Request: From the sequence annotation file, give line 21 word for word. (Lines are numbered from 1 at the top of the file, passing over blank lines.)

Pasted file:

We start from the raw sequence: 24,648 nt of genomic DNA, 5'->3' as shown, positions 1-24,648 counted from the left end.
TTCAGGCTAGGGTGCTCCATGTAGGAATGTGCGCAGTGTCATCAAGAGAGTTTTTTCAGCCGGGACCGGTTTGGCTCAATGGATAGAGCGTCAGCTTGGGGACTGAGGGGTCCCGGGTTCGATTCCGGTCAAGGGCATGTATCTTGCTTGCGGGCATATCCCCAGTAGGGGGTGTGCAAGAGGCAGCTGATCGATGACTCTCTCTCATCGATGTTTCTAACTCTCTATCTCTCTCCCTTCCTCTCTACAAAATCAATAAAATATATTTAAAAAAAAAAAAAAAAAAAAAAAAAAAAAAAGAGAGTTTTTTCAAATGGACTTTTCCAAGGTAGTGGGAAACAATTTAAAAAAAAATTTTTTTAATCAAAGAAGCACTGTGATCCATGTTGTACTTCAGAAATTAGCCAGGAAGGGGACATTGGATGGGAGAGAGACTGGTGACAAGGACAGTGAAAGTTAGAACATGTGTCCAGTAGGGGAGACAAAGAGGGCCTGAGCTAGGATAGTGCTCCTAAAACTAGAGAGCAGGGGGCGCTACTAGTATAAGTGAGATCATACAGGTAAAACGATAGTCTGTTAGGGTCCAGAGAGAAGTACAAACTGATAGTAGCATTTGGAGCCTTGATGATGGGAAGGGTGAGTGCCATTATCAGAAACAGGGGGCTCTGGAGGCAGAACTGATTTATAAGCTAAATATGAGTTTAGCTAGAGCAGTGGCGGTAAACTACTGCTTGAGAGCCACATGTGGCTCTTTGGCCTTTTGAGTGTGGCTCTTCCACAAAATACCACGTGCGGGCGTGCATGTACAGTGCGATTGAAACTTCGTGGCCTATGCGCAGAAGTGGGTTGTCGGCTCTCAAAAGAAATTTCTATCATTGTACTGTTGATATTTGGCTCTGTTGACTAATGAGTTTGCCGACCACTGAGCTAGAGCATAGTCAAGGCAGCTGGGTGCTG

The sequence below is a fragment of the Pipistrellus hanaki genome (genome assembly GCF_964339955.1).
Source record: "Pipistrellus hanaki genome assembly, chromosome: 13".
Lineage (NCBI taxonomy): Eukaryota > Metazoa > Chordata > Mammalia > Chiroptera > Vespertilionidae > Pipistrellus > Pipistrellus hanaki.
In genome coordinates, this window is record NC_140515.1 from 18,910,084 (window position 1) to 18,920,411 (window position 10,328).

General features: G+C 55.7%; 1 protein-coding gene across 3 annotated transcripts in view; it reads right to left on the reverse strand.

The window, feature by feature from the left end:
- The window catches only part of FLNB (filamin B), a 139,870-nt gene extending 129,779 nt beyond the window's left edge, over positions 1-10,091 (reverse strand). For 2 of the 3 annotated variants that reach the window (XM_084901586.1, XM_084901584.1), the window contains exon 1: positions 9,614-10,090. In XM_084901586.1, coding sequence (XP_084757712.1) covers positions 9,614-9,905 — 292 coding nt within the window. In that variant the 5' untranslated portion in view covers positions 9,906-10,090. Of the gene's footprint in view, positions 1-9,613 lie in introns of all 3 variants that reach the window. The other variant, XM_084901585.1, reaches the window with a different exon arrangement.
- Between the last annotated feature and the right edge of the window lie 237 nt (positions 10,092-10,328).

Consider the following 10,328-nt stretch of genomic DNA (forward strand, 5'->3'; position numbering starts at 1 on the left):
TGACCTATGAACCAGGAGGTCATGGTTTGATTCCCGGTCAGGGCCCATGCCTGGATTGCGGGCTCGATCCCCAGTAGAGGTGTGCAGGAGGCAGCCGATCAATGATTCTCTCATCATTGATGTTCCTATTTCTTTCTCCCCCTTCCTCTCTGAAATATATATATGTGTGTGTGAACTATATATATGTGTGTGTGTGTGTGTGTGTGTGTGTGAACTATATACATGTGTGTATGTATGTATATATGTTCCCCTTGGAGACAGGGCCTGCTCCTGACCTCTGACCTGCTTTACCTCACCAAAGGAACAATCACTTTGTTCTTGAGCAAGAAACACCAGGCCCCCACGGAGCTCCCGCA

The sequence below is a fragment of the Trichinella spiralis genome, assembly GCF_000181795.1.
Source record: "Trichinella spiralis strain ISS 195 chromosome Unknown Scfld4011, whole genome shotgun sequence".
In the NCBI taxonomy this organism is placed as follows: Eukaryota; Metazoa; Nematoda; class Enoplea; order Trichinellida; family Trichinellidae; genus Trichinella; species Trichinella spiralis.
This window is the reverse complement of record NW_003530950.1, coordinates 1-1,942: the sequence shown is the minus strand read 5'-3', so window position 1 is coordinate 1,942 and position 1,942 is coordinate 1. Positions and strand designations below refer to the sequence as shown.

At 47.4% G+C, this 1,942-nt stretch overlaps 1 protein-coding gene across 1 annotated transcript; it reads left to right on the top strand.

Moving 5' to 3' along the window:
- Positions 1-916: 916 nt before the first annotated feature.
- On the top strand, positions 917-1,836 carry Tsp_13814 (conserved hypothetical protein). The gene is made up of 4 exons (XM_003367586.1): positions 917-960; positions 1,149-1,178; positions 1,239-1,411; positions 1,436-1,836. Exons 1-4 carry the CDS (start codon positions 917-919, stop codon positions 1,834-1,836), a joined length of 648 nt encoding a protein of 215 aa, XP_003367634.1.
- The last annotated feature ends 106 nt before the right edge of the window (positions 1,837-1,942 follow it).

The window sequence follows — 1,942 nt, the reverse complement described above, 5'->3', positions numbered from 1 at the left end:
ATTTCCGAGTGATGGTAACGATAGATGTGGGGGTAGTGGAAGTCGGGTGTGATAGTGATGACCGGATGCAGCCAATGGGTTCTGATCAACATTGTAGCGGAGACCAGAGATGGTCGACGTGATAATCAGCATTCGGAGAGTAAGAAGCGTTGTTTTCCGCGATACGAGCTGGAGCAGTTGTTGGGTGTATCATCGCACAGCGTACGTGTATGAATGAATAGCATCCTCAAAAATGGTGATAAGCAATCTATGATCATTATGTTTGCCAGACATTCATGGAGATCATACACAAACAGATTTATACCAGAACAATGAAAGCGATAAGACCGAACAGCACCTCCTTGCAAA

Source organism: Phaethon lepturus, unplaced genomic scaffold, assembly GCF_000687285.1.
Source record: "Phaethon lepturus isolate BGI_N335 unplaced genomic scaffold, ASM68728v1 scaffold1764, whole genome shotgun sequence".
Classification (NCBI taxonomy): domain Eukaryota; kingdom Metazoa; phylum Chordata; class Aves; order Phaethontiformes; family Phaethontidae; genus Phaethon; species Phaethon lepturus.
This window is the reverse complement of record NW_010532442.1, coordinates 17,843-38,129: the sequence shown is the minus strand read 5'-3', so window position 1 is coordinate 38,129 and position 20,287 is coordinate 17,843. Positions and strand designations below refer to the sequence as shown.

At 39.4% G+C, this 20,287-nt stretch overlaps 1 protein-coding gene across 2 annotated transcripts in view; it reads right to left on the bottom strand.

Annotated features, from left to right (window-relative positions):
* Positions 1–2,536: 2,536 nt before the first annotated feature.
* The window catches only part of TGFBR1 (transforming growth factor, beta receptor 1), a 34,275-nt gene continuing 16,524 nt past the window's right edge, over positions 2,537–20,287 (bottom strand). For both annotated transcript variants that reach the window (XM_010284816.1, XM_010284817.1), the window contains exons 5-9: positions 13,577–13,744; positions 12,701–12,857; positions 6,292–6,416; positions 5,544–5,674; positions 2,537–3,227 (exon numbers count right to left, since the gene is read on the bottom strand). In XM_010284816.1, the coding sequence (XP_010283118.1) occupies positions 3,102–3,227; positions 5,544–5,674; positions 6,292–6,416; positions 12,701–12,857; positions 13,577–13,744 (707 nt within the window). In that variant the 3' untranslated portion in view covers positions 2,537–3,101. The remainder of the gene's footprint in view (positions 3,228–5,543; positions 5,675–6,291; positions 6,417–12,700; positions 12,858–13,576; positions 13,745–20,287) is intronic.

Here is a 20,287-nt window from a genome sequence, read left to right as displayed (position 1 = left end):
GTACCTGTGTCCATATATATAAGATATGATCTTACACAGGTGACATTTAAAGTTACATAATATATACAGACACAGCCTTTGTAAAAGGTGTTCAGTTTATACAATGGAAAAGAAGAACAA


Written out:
- The last annotated feature ends 106 nt before the right edge of the window (positions 1,837-1,942 follow it).